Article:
Riverhead Water District Superintendent Frank Mancini said the amendment has no weight behind it. “Unless there’s funding attached that says, ‘here, people want water, here’s the money to pay for it,’ it doesn’t change the game in any way, shape, or form,” he said.

While advocates wait to see how legal conversations around the amendment develops, they say the passage of the ballot measure by an overwhelming majority is significant.

“You look at the result, we had nearly 70% of voters saying yes, and 30% saying no in a time like this, where we’re so polarized, this is really something that people really wanted across party divide,” Iwanowicz said.

In a local election year where several Democratic incumbents across Long Island were unseated by Republicans, clean water had bipartisan support, Esposito said.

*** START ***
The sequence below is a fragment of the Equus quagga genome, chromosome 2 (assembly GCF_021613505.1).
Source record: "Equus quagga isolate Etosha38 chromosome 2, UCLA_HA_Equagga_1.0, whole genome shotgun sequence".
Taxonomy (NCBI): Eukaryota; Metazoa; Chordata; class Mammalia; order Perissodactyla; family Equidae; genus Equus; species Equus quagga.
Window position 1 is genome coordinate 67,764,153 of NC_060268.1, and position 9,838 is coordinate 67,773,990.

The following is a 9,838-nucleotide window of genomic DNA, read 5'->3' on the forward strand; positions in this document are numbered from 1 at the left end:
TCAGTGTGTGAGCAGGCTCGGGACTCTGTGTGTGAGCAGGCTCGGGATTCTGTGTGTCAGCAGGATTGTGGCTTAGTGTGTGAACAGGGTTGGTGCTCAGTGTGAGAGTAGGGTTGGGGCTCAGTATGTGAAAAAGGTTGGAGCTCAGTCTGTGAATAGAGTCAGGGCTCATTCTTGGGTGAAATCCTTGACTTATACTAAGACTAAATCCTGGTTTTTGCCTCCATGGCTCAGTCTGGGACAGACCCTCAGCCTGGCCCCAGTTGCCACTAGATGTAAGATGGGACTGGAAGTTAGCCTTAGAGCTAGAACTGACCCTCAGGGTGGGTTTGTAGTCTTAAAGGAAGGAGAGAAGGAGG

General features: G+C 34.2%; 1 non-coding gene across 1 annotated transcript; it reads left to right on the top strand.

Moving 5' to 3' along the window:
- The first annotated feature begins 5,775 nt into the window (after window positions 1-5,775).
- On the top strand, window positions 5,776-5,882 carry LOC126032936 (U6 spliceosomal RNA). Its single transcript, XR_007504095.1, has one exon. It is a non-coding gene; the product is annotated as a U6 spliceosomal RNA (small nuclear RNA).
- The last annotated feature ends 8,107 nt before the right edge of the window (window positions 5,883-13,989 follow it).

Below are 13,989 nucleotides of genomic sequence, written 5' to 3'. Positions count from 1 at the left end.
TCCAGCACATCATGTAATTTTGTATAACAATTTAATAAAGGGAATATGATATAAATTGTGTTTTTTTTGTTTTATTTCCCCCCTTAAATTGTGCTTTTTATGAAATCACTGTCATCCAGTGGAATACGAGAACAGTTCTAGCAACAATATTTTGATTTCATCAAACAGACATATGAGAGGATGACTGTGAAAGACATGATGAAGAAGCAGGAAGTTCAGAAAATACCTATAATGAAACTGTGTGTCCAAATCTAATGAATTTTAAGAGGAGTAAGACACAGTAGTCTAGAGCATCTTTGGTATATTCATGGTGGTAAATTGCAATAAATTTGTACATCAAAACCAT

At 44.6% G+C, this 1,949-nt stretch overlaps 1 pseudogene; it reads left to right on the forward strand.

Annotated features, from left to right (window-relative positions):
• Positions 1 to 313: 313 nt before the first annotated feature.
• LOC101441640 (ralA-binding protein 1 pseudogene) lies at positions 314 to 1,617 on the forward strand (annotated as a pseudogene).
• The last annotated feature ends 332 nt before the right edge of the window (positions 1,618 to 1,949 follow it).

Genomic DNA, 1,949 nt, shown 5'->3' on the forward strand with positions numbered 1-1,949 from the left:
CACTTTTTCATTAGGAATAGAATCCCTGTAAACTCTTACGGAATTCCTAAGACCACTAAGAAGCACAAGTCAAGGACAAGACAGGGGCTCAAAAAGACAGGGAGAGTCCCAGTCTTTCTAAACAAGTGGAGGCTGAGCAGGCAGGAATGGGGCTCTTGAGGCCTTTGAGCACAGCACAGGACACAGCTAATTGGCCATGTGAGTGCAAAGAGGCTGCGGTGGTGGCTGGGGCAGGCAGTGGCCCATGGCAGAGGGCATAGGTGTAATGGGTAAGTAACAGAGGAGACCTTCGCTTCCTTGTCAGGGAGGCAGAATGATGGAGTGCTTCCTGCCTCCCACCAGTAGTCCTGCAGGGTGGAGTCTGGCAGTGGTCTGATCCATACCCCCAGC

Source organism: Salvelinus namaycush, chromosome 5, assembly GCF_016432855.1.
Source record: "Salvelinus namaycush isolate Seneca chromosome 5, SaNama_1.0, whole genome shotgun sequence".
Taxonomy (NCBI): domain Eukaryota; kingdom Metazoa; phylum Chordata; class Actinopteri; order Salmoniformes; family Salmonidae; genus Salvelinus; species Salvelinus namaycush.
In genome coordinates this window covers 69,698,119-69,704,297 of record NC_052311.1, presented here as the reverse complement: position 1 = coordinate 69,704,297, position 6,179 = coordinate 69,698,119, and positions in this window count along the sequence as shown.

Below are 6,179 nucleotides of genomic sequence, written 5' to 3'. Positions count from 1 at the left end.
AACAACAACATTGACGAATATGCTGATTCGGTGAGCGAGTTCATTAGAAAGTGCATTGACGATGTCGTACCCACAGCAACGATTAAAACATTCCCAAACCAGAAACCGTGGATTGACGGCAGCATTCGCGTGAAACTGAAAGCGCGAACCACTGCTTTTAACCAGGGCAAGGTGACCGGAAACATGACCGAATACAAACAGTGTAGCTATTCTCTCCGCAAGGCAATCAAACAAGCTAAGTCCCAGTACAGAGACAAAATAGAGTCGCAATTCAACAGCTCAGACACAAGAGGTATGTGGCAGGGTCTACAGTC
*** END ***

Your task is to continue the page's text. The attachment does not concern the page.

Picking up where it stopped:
“All the other ballot referendums went down,” Esposito said, referring to the failed ballot proposals to amend election law. “In a year when the voters were saying no to everything, they said yes to clean water.”

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Alek Lewis is a lifelong Riverhead resident and a 2021 graduate of Stony Brook University’s School of Communication and Journalism. Previously, he served as news editor of Stony Brook’s student newspaper, The Statesman, and was a member of the campus’s chapter of the Society of Professional Journalists. Email: [email protected]